Please provide any further information regarding your thoughts on exible assessment Open ended responseand Innovation, Department of Education and Early Childhood Development.Keppell, M., Suddaby, G., & Hard, N. (2011). Good practice report: Technology-enhanced learning and teaching. Sydney: Australian learning and teaching council.Looney, J. (2009). Assessment and innovation in education. OECD Education Working Paper No. 24. Paris: Organisation for Economic Development and

    Cooperation (OECD).Lopez-Perez, M. V., Perez-Lopez, M. C., & Rodrguez-Ariza, L. (2011). Blended learning in higher education: students' perceptions and their relation to

    outcomes. Computers & Education, 56, 818e826.McLoughlin, C., & Lee, M. J. W. (2010). Personalised and self regulated learning in the Web 2.0 era: international exemplars of innovative pedagogy using

    social software. Australasian Journal of Educational Technology, 26(1), 28e43.Means, B., Toyama, Y., Murphy, R., Bakia, M., & Jones, K. (2010). Evaluation of evidence-based practices in online learning: A meta-analysis and review of online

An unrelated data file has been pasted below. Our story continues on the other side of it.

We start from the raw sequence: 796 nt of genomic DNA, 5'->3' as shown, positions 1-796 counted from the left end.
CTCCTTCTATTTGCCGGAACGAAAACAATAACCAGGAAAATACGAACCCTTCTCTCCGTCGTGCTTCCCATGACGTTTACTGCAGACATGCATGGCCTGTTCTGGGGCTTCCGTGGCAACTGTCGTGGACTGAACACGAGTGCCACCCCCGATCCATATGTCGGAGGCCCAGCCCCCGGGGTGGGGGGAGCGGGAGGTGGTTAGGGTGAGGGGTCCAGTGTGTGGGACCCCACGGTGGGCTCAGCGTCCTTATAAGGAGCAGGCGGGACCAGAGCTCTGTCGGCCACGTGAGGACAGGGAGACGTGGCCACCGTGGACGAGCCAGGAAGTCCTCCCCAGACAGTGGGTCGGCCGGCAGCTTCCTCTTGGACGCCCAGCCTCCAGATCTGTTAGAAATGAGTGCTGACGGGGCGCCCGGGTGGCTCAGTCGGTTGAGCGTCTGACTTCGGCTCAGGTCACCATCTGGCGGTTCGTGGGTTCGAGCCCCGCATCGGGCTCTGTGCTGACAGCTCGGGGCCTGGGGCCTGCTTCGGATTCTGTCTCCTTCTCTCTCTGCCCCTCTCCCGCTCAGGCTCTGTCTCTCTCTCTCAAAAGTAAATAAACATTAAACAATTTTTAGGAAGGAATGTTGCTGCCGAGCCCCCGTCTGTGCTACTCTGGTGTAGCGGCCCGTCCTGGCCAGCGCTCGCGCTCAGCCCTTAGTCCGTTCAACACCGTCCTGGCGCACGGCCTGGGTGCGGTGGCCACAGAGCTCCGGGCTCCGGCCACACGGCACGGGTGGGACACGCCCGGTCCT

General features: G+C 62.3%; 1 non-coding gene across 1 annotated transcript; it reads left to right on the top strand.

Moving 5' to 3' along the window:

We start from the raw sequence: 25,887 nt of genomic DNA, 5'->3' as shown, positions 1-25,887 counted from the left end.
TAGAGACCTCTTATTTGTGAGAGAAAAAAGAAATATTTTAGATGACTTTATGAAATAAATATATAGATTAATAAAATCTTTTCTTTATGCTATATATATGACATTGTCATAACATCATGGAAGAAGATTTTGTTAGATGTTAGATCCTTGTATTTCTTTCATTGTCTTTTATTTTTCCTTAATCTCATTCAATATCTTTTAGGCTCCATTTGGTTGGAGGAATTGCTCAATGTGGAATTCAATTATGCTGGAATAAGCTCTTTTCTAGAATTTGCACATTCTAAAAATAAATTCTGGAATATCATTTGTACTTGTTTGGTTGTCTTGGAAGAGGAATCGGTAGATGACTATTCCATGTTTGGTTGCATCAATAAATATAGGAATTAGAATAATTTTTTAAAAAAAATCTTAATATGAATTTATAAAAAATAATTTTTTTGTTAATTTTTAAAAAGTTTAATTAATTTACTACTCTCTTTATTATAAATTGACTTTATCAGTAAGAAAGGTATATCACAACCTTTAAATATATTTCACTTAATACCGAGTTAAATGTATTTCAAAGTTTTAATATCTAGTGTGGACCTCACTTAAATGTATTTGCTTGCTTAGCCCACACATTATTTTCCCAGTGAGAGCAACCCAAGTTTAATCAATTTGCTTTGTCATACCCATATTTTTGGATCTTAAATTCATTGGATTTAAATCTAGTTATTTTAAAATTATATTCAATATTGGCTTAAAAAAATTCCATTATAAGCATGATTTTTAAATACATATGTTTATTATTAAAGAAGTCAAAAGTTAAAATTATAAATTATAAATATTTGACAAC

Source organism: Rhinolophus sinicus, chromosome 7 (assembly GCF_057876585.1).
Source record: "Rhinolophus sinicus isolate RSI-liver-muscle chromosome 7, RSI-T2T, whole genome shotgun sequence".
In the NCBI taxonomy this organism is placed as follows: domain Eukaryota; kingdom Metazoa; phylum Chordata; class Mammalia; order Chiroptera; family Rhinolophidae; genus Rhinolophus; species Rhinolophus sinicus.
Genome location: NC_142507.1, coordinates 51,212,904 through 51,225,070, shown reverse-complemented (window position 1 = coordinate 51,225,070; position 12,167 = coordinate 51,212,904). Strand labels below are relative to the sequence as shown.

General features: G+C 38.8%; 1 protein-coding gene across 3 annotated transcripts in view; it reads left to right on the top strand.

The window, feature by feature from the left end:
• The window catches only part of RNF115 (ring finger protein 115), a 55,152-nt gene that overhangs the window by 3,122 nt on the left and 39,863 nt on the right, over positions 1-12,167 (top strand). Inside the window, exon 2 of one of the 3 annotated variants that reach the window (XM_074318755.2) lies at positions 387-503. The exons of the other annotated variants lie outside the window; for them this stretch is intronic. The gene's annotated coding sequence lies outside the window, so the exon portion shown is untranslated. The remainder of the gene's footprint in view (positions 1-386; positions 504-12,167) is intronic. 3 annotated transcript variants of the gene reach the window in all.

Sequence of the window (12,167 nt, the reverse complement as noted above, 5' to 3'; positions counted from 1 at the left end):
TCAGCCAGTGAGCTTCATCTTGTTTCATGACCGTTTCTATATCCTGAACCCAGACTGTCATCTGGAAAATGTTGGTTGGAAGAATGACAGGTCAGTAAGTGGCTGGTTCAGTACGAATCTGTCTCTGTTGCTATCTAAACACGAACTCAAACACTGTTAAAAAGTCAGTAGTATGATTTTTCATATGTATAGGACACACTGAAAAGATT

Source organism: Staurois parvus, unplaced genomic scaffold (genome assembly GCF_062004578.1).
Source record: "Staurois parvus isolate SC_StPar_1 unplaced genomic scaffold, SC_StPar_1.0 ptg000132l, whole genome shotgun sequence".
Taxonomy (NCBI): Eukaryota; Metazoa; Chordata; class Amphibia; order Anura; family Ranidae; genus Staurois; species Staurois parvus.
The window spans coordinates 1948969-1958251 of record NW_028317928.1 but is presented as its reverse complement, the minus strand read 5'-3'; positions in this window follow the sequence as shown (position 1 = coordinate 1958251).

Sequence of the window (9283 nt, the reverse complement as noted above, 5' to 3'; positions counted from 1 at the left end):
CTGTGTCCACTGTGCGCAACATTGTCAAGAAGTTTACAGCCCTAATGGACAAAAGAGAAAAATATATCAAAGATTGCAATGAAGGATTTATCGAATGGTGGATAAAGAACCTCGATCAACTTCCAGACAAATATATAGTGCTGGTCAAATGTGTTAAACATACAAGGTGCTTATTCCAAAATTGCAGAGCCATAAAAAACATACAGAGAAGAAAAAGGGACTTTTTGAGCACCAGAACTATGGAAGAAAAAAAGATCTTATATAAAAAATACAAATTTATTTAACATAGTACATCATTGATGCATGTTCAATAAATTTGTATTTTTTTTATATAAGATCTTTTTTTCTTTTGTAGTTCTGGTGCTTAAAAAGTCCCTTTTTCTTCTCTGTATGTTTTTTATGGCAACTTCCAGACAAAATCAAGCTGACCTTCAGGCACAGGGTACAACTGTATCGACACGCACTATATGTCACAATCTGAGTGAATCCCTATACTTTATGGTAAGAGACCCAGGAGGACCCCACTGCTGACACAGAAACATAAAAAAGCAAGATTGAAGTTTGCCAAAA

learning studies. U.S. Department of Education.Millis, B. J. (Ed.). (2010). New pedagogies and practices for teaching in higher education: Cooperative learning in higher education, across the disciplines, across

    the academy. Sterling, VA, USA: Stylus Publishing.Morgan, C., & Bird, J. (2007). Flexible assessment: some tensions and solutions. In B. H. Khan (Ed.), Flexible learning in an information society (pp. 247e259).

    London: Information Science Publishing.Organisation for Economic Cooperation and Development (OECD). (2005). E-learning in tertiary education. Policy brief. Paris: OECD.Organisation for Economic Cooperation and Development (OECD). (2006). Schooling for tomorrow: Personalising education. Paris: OECD.

  • Pacharn, P., Bay, D., & Felton, S. (2013). The impact of a exible assessment system on students' motivation, performance and attitude. Accounting Education:An International Journal, 22(2), 147e167.